Effectiveness of diet versus exercise intervention on weight reduction in local Japanese residents

Environmental Health and Preventive Medicine, Jan 2012

Objective To evaluate the effect of diet versus exercise intervention on weight reduction. Methods Participants were randomly divided by gender, age, and living area into four groups: group DE (diet and exercise, n = 16), group D (diet only, n = 15), group E (exercise only, n = 15), and group C (control, n = 16). This study ultimately aimed to help participants reduce their body mass index (BMI) by 7% of baseline value. Subjects were 62 residents (men and women ranging in age from 40 to 69 years) of two residential areas in Nara Prefecture, Japan, who participated in annual health checkups in 2006. BMI of the participants was ≥24 and <28 kg/m2 at baseline examination. All participants agreed to undergo a 6-month intervention between January 2007 and September 2007. Results In our intention-to-treat analysis, mean change in BMI from baseline to final examination was as follows: group DE mean BMI decreased 6.6%, group D mean BMI decreased 5.3%, group E mean BMI decreased 2.3%, and group C mean BMI decreased 2.2%. The reduction in BMI from baseline to final examination was significant in all groups (DE, p < 0.001; D, p < 0.001; E, p = 0.009; C, p = 0.019). Further, mean abdominal circumference was significantly reduced in all groups. Blood glucose levels were significantly reduced only in group DE (p = 0.047). Conclusion Combined intervention with diet and exercise proved to be effective in weight reduction, whereas exercise intervention alone was not found to be effective.

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Effectiveness of diet versus exercise intervention on weight reduction in local Japanese residents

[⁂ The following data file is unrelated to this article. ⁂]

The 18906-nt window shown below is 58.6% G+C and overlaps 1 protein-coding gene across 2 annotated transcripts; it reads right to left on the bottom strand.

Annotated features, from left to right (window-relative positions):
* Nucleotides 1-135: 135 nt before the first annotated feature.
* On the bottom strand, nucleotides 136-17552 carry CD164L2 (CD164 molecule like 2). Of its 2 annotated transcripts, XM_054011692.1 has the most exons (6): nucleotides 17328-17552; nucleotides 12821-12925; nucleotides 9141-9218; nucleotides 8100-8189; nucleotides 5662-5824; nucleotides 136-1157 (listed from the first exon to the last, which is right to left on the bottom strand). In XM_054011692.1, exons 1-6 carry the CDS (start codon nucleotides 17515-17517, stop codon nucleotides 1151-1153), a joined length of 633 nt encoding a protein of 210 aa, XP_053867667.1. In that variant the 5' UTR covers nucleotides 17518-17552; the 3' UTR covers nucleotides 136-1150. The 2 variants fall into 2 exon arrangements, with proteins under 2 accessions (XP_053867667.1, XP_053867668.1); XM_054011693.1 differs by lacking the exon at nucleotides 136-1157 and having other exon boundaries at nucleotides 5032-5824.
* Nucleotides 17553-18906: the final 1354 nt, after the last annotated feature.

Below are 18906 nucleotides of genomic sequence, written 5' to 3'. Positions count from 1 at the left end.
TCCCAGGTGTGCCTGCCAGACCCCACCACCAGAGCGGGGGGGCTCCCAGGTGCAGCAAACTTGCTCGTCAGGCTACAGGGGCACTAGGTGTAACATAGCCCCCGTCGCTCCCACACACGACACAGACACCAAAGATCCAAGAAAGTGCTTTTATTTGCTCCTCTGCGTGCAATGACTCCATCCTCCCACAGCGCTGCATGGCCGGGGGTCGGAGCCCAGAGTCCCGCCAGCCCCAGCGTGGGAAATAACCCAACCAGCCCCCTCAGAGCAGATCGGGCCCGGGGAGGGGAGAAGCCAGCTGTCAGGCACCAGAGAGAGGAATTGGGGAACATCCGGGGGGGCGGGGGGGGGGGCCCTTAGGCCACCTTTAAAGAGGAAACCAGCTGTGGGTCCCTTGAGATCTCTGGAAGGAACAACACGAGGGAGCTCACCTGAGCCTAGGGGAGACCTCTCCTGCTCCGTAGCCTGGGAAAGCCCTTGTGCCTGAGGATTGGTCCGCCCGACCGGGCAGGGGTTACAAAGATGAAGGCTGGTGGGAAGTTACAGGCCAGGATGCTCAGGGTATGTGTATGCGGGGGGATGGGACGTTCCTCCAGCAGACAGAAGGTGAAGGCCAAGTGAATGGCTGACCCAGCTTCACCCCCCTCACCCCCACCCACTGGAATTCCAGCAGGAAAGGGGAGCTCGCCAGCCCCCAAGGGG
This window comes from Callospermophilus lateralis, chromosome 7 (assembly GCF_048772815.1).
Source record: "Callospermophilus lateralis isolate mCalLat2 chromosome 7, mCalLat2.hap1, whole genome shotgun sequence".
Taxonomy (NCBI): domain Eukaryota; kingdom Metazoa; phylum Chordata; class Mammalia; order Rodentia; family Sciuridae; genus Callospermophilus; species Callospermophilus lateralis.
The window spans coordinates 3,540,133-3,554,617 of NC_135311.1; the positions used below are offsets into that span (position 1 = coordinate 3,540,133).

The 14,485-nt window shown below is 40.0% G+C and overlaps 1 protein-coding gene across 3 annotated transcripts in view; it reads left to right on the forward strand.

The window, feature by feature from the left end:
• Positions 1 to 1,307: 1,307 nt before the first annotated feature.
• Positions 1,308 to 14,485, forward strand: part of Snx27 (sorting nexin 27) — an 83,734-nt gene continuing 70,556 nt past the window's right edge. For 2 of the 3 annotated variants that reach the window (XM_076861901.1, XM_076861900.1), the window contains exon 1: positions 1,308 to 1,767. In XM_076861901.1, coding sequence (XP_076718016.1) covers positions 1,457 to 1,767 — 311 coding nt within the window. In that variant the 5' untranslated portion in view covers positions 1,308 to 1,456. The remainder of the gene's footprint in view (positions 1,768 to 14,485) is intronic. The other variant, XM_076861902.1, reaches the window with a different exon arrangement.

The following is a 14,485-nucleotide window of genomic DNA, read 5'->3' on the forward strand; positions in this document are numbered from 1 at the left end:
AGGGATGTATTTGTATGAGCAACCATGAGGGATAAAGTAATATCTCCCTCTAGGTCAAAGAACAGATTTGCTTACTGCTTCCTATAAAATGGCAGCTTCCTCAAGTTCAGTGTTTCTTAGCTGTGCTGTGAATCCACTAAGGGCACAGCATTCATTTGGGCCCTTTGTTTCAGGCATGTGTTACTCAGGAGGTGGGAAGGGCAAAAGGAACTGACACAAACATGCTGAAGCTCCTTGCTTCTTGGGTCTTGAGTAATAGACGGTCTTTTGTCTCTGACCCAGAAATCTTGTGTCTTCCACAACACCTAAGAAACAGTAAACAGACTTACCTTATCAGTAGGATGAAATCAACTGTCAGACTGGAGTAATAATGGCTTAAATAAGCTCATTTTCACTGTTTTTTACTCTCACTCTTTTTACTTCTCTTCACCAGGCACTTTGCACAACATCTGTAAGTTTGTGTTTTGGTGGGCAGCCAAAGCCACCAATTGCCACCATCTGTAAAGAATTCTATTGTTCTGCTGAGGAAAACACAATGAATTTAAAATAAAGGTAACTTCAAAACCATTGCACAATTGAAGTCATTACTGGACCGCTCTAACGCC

Environ Health Prev Med Effectiveness of diet versus exercise intervention on weight reduction in local Japanese residents Chihiro Toji 0 1 2 3 4 5 6 Naoko Okamoto 0 1 2 3 4 5 6 Tomomi Kobayashi 0 1 2 3 4 5 6 Yoko Furukawa 0 1 2 3 4 5 6 Sanae Tanaka 0 1 2 3 4 5 6 Kayoko Ueji 0 1 2 3 4 5 6 Mitsuru Fukui 0 1 2 3 4 5 6 Chigusa Date 0 1 2 3 4 5 6 0 N. Okamoto Department of Nutrition, Faculty of Wellness, Shigakkan University , 55 Nadakayama Yokone-cho, Ohbu, Aichi 474-8561 , Japan 1 C. Toji T. Kobayashi S. Tanaka Human Environmental Sciences, Department of Food Science and Nutrition, Mukogawa Women's University , 6-46 Ikebiraki-cho, Nishinomiya, Hyogo 663-8558 , Japan 2 C. Toji (&) Department of Food and Nutritional Sciences, School of Natural Science and Ecological Awareness, Graduate School of Humanities and Sciences, Nara Women's University , Kitauoya-nishimachi, Nara 630-8506 , Japan 3 C. Date Department of Food Science and Nutrition, School of Human Science and Environment, University of Hyogo , 1-1-12 Shinzaike-Honcho, Himeji, Hyogo 670-0092 , Japan 4 M. Fukui Laboratory of Statistics, School of Medicine, Osaka City University , 1-4-3 Asahi-machi, Abeno-ku, Osaka 545-8585 , Japan 5 K. Ueji Department of Health and Nutrition, Faculty of Health Science, Kio University , 4-2-2 Umami-naka Koryo-cho, Kitakatsuragi-gun, Nara 635-0832 , Japan 6 Y. Furukawa Department of Health and Nutrition, Faculty of Health Science, Kyoto Koka Women's University , 38 Kadono-Cho Nishikyougoku, Ukyo-ku, Kyoto 615-0882 , Japan Objective To evaluate the effect of diet versus exercise intervention on weight reduction. Methods Participants were randomly divided by gender, age, and living area into four groups: group DE (diet and exercise, n = 16), group D (diet only, n = 15), group E (exercise only, n = 15), and group C (control, n = 16). This study ultimately aimed to help participants reduce their body mass index (BMI) by 7% of baseline value. Subjects were 62 residents (men and women ranging in age from 40 to 69 years) of two residential areas in Nara Prefecture, Japan, who participated in annual health checkups in 2006. BMI of the participants was C24 and \28 kg/m2 at baseline examination. All participants agreed to undergo a 6-month intervention between January 2007 and September 2007. Diet and exercise education; Diet only education; Exercise only education; Weight reduction; Japanese residents Introduction The 2006 National Health and Nutrition Survey conducted in Japan showed that 1 out of every 2 men and 5 women aged between 40 and 74 years were strongly suspected to be either experiencing or at the risk of developing metabolic syndrome [ 1 ]. Obesity is an important contributing factor of metabolic syndrome, and preventive measures are needed to counteract it. Studies conducted in China, Australia, Holland, Finland, and the USA have shown that incidence of diabetes may be lessened or prevented altogether by weight reduction through diet and exercise education [ 2–7 ], and meta-analysis was performed to confirm the weight-reducing effect [8], with results suggesting that significant weight reduction could be attained with combined education about diet and exercise. Although body mass index (BMI) of Asians is lower compared with Europeans and Americans, Asians are more likely to develop abdominal obesity, type 2 diabetes mellitus, and high blood pressure [ 9 ]. However, to date, few reports in Japan have examined the effectiveness of diet and exercise education on weight reduction among neighborhood residents with an established control group [ 10–14 ]. In Japan, no research team has made comparative studies of effective weight loss intervention methods, such as with differing educational methods. These intervention procedures include combined education of diet and exercise, diet education alone, and exercise education alone. Here, we investigated the effect of combined diet and exercise education on achieving weight loss among local Japanese residents with BMI between 24 and 28 kg/m2 with an established control group. Materials and methods Cases and samples Our study was conducted among residents of Kashiba City and Kammaki Town in Nara Prefecture, two residential areas near major cities. The subjects were men and women aged from 40 to 69 years who had received an annual health checkup in 2006 and whose BMI was from 24 to 28 kg/m2. They confirmed during an oral consultation that they had no history of treatment, nor were they currently being treated for diabetes, heart disease, or stroke. A total of 896 residents satisfied the above conditions (701 city residents and 195 town residents). We sent them a letter requesting their participation in our intervention study targeted at weight loss. Details were explained at an explanatory meeting, after which 80 residents agreed to give their written informed consent to participate (62 city residents and 18 town residents). However, two residents subsequently declined participation, leaving 78 residents enrolled at baseline examination. A further 15 were excluded later for failing to meet the eligibility criteria at baseline examination, and a further 1 declined participation. This study ultimately enrolled 62 subjects (47 city residents and 15 town residents). The flow of participants through the trial is shown in Fig. 1. Study design Study subjects were divided into four groups after stratified random allocation by area of residence, sex, and age. The combined diet and exercise education group (group DE) included 16 participants, the diet education-only group (group D) included 15 participants, the exercise educationonly group (group E) included 15 participants, and the control group (group C) included 16 participants. We set a 6-month intervention period. During this period, groups DE, D, and E received intervention after baseline examination, whereas participants in group C managed their weight on their own, with no intervention. Group C received health leaflets through the mail once a month (five times total). However, the leaflets were not related to weight loss, but rather concerned other health-related matters such as influenza, vegetable selection, ultraviolet (UV) radiation, and preventing food poisoning and heart attacks. A final examination measuring the same parameters assessed at baseline was conducted 6 months after baseline examination. The effects of intervention were assessed by examining the difference in measurements taken at baseline and final examinations. This study was conducted from January 2007 to July 2007 in Kashiba City and from March 2007 to September 2007 in Kammaki Town, Nara Prefecture, Japan. Intervention procedure The goal for participants assigned to receive intensive lifestyle intervention was to achieve and maintain weight reduction of at least 7% of initial BMI. The target weight reduction over 6 months was set at 7% of BMI at baseline examination, with target monthly weight reduction of 1–2 kg. Given these values, we approximated the energy which should be reduced per day to be 1046–2094 kJ. In group DE, we split this energy reduction into two parts: intake energy and expended energy. Specifically, we instructed the subjects to decrease their daily intake energy by 523–1046 kJ, and increase their daily energy expenditure by 523–1046 kJ through walking exercises. Group D was instructed to decrease their daily energy intake by 1046–2094 kJ, while group E was instructed to increase daily energy expenditure by 1046–2094 kJ through walking exercises. Registered dietitians (RDs) and health fitness programmers (HFPs) issued instructions seven times: four Subjects were male and female residents of Kashiba City and Kammaki Town in Nara Prefecture aged 40-69 years who participated in annual health check-ups in 2006 and had a BMI 24 kg/m2 but <28 kg/m2. Subjects who had undergone or were currently undergoing treatment for diabetes mellitus or heart disease were excluded. Randomization Attended the explanatory meeting and gave informed written consent (n=80) Baseline examination (n=78) Study participants (n=62) Group DE Diet + Exercise education (n=16) Group D Diet education (n=15) Group E Exercise education (n=15) Excluded Refused participation (n=2) Excluded Refused participation (n=1) Ineligible (n=15) Group C Control (n=16) Self control times in the first half of the 6-month intervention period, and once a month in the second half. The duration of 2 h per contact session was set for each of group DE, group D, and group E; more specifically, group DE received 2 h of diet- and exercise-related education (1 h each), while group D received 2 h of diet education and group E received 2 h of exercise education. Diet education With regard to diet education, RDs initially spoke with each subject in groups DE and D individually, thereafter giving lectures to the groups as a whole. Meal improvement targets were set for each subject by the RD during the first contact session. These targets were determined by the RD after consulting with the subject and were aimed at resolving problems in dietary intake which the RDs informed them of based on the results of a food frequency questionnaire (FFQ). The FFQ was administered before the Intervention Final examination (at 6 months) intervention, and the RDs described the subject’s dietary pattern using the Japanese Food Guide Spinning Top [ 15 ]. The subjects kept a weight diary which was used as a teaching material. During the individual session at the first meeting, the subject recorded meal targets; they were instructed to mark an ‘‘s’’ for any achieved targets and an ‘‘9’’ otherwise. Daily weight measurements were also recorded in the diary. RDs conducted group education by giving lectures on ‘‘balanced diet,’’ ‘‘relationship between diet and obesity,’’ ‘‘how to include vegetables in the diet,’’ ‘‘how to eat between meals,’’ and ‘‘sugar and salt.’’ Exercise education With regard to the target of the exercise group, ‘‘the target number of walking steps to be increased’’ was set by the RDs. This number was meant to be the target which each subject deemed achievable, judging from the number of walking steps recorded at baseline examination. The HFPs were in charge of group exercise education and gave specific instructions regarding walking, stretching, and myodynamic resistance exercises. The subjects kept a weight and walking steps diary to be used as a teaching material. They entered in the diary their exercise targets set during their individual session and marked an ‘‘s’’ if the target was achieved and an ‘‘9’’ if it was not. They also recorded their daily weight measurements and the number of steps walked as measured by a pedometer (Digi-Walker; Yamasa Tokeikeiki Co. Ltd., Tokyo, Japan). Anthropometric measurements consisted of weight, height, and abdominal circumference. Weight was measured in 100-g units, and height in millimeters. BMI was calculated by the following formula: BMI = weight (kg)/height (m)2. Measurements were taken by staff who had received sufficient training in measuring abdominal circumference based on the method used in the Physical Condition Assessment of the National Health and Nutrition Examination Survey (conducted by the National Institute of Health and Nutrition of Japan). They measured each subject’s abdominal circumference to the nearest 0.5 cm at the level of the navel with the subject in standing position. Biochemical blood parameters used as evaluation indices were blood glucose, hemoglobin A1c (HbA1c), albumin/globulin (A/G) ratio, total cholesterol, high-density lipoprotein (HDL) cholesterol, and triglycerides. Approximately 12 ml blood was collected from an antecubital vein at least 5 h after a meal. Blood pressure was measured twice, with the subject in seated position, using a blood pressure monitor (HM-701; ELK Corporation, Osaka, Japan). The mean of the two values was used for analysis. Habitual energy and nutrient intake were estimated using the self-administered FFQ developed by Date et al., which includes 76 food items. The subjects recorded their intake amount and frequency for each item over the previous 1-year period. To estimate the portion size for each item, we used a life-size color food photograph collection prepared specifically for use in the FFQ. Energy and nutrient intake per day were computed using original software based on the Standard Tables of Food Composition in Japan (5th revised and enlarged edition). Biochemical blood analyses were conducted by Japan Medical Laboratory Co. Ltd., Osaka, Japan. Sample size National Health and Nutrition Examination Survey conducted in Japan [ 16 ], we estimated the mean baseline BMI to be 25.5 kg/m2. We assumed the drop in BMI after at least one type of intervention to be an average of 7% (BMI decrease of 1.8 kg/m2, standard deviation 1.5 kg/m2). We also assumed no change in the control group, which did not receive any education at all. The study was designed to have 80% power to detect a 1.8 kg/m2 difference in BMI over 6 months. Values were considered statistically significant for p \ 0.05, and a 15% dropout rate was assumed. These assumptions necessitated enrollment of at least 15 subjects per group. Stratified randomization was carried out at Nara Women’s University. The primary analysis was conducted by applying intention-to-treat methods, with baseline values carried forward for missing values. A paired t test was used to measure the effect of 6 months’ intervention on anthropometric measurements, physiological measurements, results of blood chemistry tests, dietary intake, and the number of steps walked per day within each group. One-way factorial analysis of variance (ANOVA) was performed to compare groups at baseline and after intervention for variables of interest. If significant differences were noted, intervention groups were compared with the control group (as a reference group) using Dunnett’s multiple comparison test. Differences between groups in baseline values were assessed by analysis of variance. SPSS (17.0) statistical analysis software (SPSS Inc., Chicago, IL, USA) was used in the present study. Values were considered statistically significant at p \ 0.05, and two-sided significance levels are quoted. Ethical considerations Our study plan was reviewed and approved by the Research Ethics Screening Committee of Nara Women’s University. All enrolled subjects gave their written informed consent. The subjects were assured that they were free to discontinue participation at any point if they so wished, even if they had already consented to participate in the study. Data were made anonymous to protect subjects’ personal privacy. During the 6 months following the final examination, group C received diet education to provide them with an opportunity to reduce their weight, but a new control group was not established, and thus we did not take into consideration the effect of intervention on group C. Results The end point for this study was BMI value after 6-month intervention. Referring to the BMI distribution obtained in the DE diet ? exercise, D diet, E exercise, C control, SD standard deviation * One-way factorial ANOVA was performed to compare the four groups a Calculated as weight in kilograms divided by the square of the height in meters E (n = 15) Mean (SD) groups. With regard to analysis of variance, no significant difference between the groups was observed. With regard to subject participation, 89% of the subjects who underwent the baseline examination participated in the final examination. Changes in BMI at final examination compared with baseline are presented in Fig. 2 and Table 2. Mean change in BMI from baseline to final examination was as follows: group DE mean BMI decreased from 25.7 to 24.0 kg/m2 (-6.6%), group D mean BMI decreased from 25.4 to 24.1 kg/m2 (-5.3%), group E mean BMI decreased from 25.5 to 24.9 kg/m2 (-2.3%), and group C mean BMI decreased from 25.8 to 24.8 kg/m2 (-2.2%). In all groups, the reduction in BMI from baseline to final examination was significant (DE, p \ 0.001; D, p \ 0.001; E, p = 0.009; C, p = 0.019). Taking into account group C’s 2.2% reduction in BMI, the net weight loss effects of the intervention were 4.3% for group DE, 3.1% for group D, and 0.1% for group E. Comparing the decrease in BMI, the decreases observed in groups DE and D were significantly greater than that in group C (DE, p = 0.002; D, p = 0.041). However, the decrease in BMI observed in group E was not significant compared with that in group C (p = 1.000). Mean values and standard deviations for anthropometric measurements physiological measurements, blood chemical tests, dietary intake, and number of steps walked per day at baseline and final examination for each group are presented in Table 2. Mean change in body weight from baseline to final examination was as follows: group DE mean body weight decreased from 61.5 to 57.4 kg (-4.1 kg), group D mean body weight decreased from 62.4 to 58.9 kg (-3.5 kg), group E mean body weight decreased from 62.4 to 61.0 kg (-1.4 kg), and group C mean body weight decreased from 61.9 to 60.4 kg (-1.5 kg). Reduction in body weight from baseline to final examination was significant in all groups (DE, p \ 0.001; D, p \ 0.001; E, p = 0.010; C, p = 0.027; data not shown in table). Significant decrease was observed in all groups for mean abdominal circumference value at final examination compared with that at baseline. Systolic blood pressure values fell significantly in groups DE and D, but diastolic blood pressure values were significantly decreased only in group D. With regard to blood chemical tests, blood glucose values were significantly reduced only in group DE (mean decrease 0.19 mmol/l). HbA1c increased significantly in group C. With regard to A/G ratio, no significant drop was observed in any group. Serum total cholesterol was significantly reduced only in group D (mean decrease 0.3 mmol/l), while HDL cholesterol fell significantly only in groups DE and C. Serum triglyceride levels were significantly increased in group C. p p* 0.005 DE diet ? exercise, D diet, E exercise, C control, SD standard deviation Baseline, baseline examination; Final, final examination (at 6 months); Blood glucose, 5-h glucose; A/G ratio, albumin/globulin * Within-group changes from baseline, significance of paired t test One-way factorial ANOVA and Dunnett’s multiple comparison test were performed to compare the four groups Significant difference between diet ? exercise and exercise (unpaired t test) a Control different from diet ? exercise (p \ 0.05) b Control different from diet (p \ 0.05) c Control different from exercise (p \ 0.05) Comparing mean values for energy, protein, and carbohydrate intake at final examination with those at baseline in each group, a significant decrease was observed only in group D. However, no significant decrease in fat intake was observed in any group. Comparing mean values for number of walking steps at final examination with that at baseline for groups DE and E, both groups showed a significant increase (mean increase 1559 steps for group DE and 3714 steps for group E). Discussion In the present study, we examined the effect of lifestyle improvement on weight reduction among local residents of one city and one town in Nara Prefecture, Japan. After 6 months of intervention the mean BMI change was -6.6% among those receiving diet and exercise education, -5.3% in those receiving only diet education, -2.3% in those receiving only exercise education, and -2.2% in those in the control group. In comparison of the control group with the intervention groups, significant weight loss was observed in the diet and exercise education group (p = 0.002) and in the diet-only group (p = 0.041). Multi-institutional research regarding whether diet or exercise education can better prevent occurrence of diabetes has been performed on glucose-tolerance-impaired patients or impaired glycemia patients in China [ 2 ], Australia [ 3 ], Holland [ 4 ], Finland [ 5, 6 ], and the USA [7]. Research conducted in the USA found that diabetes prevention was more effectively achieved by reduction of caloric intake and increase of energy expenditure than by drugs, highlighting the importance of lifestyle improvement in preventing onset of diabetes. However, comparisons between Japan and the abovementioned countries has shown stark differences with regard to eating habits, overall physique, and race make-up, among other such characteristics, and for this reason we cannot easily deliver the same diet and exercise education to Japanese people as to peoples of other countries. Lifestyle improvement techniques adapted specifically to Japan are necessary. Combined education on diet and exercise has been suggested to be effective in preventing obesity [ 17–22 ], and several randomized clinical trials (RCTs) have compared the effectiveness of combined education with education on diet or exercise alone [ 23–29 ]. However, most of these studies lacked a control group and therefore were unable to provide sufficient proof of effectiveness. Few studies in Japan have scientifically demonstrated by comparison with a control group the effect of diet education and exercise education on weight reduction targeting local residents judged to have BMI slightly higher than normal or to be slightly obese. In 2007–2008, Tanaka et al. investigated the effectiveness of intervention in improving metabolic syndrome and visceral fat [ 13, 14 ]. However, they failed to establish control groups. We established control groups and investigated the effect of intervention by comparing the effects of combined education on diet and exercise with effects of diet or exercise education only, thereby offering new information. Persons with BMI C24 but \28 kg/m2 were chosen as subjects in the present study. Given that persons with weights falling in the upper end of the normal range were anticipated to be at high risk of becoming obese, we chose those with BMI C24 kg/m2 as subjects. While the World Health Organization (WHO) criterion for obesity is BMI C30 kg/m2, the proportion of individuals with BMI C30 kg/m2 is lower in Japan than in Western countries. As no persons in the local area had BMI C28 kg/m2, we instead chose subjects with BMI \28 kg/m2 for the present study. Given that a number of studies have reported a possible 6-month BMI of between 3% and 10%, we set a target BMI decrease of 7% by 6 months after baseline examination [ 19–22, 30–40 ]. In study by the Diabetes Prevention Program Research Group as well, weight loss of 7% was targeted [ 7 ]. In the present study, 44% (n = 7/16) of subjects in group DE, 27% (n = 4/15) in group D, 13% (n = 2/15) in group E, and 13% (n = 2/16) in group C experienced BMI decrease of 7% or more. The education given to the study participants also suggested that, in addition to body weight, abdominal circumference may be reduced. With regard to blood test values such as blood glucose, no significant change was seen in comparison of the intervention groups with the control group. Given that the blood glucose level of those in the intervention group was already relatively low before the start of the study, their blood glucose levels may not have been able to fall any further. Further, given that the evaluation criteria assessed in the present study were derived from pre-existing BMI, blood pressure, and hematological data, no new findings were feasible. However, given the present paucity of studies in Japan assessing diet and exercise depletion, we believe the results of this present study conducted in Japan to be of great value. We need to look at the results of this study with a little reservation for the following reasons. First, this study was targeted at local residents living in the suburbs, mainly women. We therefore cannot be sure whether the same results may be obtained among urban residents. Second, although we invited 896 residents with BMI between 24 and 28 kg/m2 to participate in the study by posted mail, only 62 of them were ultimately enrolled. It is likely that they may have been particularly eager to receive education and improve their lifestyle. Third, exercise habits were evaluated by change in the number of walked steps. The reason we adopted walking in our exercise education is that this was a physical activity which subjects could accomplish every day with reasonable safety and without any special equipment or the aid of trainers. Only groups DE and E were fitted with pedometers, and therefore the change in the number of steps for groups D and C was not analyzed. If the level of physical activity had been analyzed using a structured questionnaire, results may have been easier to interpret. Fourth, to evaluate the quantity of energy intake, the FFQ was conducted in all subjects in this study, and their response to it might have raised their awareness of their poor dietary habits without diet education. After the intervention period, based on the results of the FFQ, we advised the subjects without diet education, though comments both oral and written, regarding how to change their diet contents. The number of walked steps significantly increased among participants who received exercise education. However, because they did not receive any diet education, no significant change occurred in their diet intake. Overall, group E subjects had higher numbers of steps walked but a lower proportion of members achieving the target step numbers than in group DE. This seemed to be the reason why group E failed to burn the target calorie amount through walking. In addition, group E, which received no diet education, exhibited no beneficial effects from walking on weight reduction, in contrast to group DE, which did receive diet education. Intervention with both diet and exercise education appears to be incorporated more easily and routinely among subjects and is believed to motivate the subjects more than intervention with either alone. We therefore believed that group E would show similar change in BMI to the control group. Results from the present study showed that exerciseonly education was not effective in achieving weight reduction, at least among a group of Japanese adults with BMI [24 and B28 kg/m2 whose average age was 62 years. Whether the same results may be found among the younger generation or those with higher BMIs, or among other racial groups, remains unclear. Acknowledgments This work was supported by a Research Fund for Health Science from the Ministry of Health, Labor, and Welfare in Japan. The authors express their thanks to the Public Health Bureaus of Kashiba City and Kammaki Town for their cooperation. The authors also thank Ms Hiromi Shinno (HFP), Ms Yuriko Kawaguchi (HFP), and Ms Hideko Shinohara (RD) for their cooperation. Conflict of interest The authors declare they have no conflict of interest. 1. Office for Life-Style Related Diseases Control General Affairs Division Health Service Bureau Ministry of Health, Labour and Welfare . 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Chihiro Toji, Naoko Okamoto, Tomomi Kobayashi, Yoko Furukawa, Sanae Tanaka, Kayoko Ueji, Mitsuru Fukui, Chigusa Date. Effectiveness of diet versus exercise intervention on weight reduction in local Japanese residents, Environmental Health and Preventive Medicine, 2012, 332-340, DOI: 10.1007/s12199-011-0258-2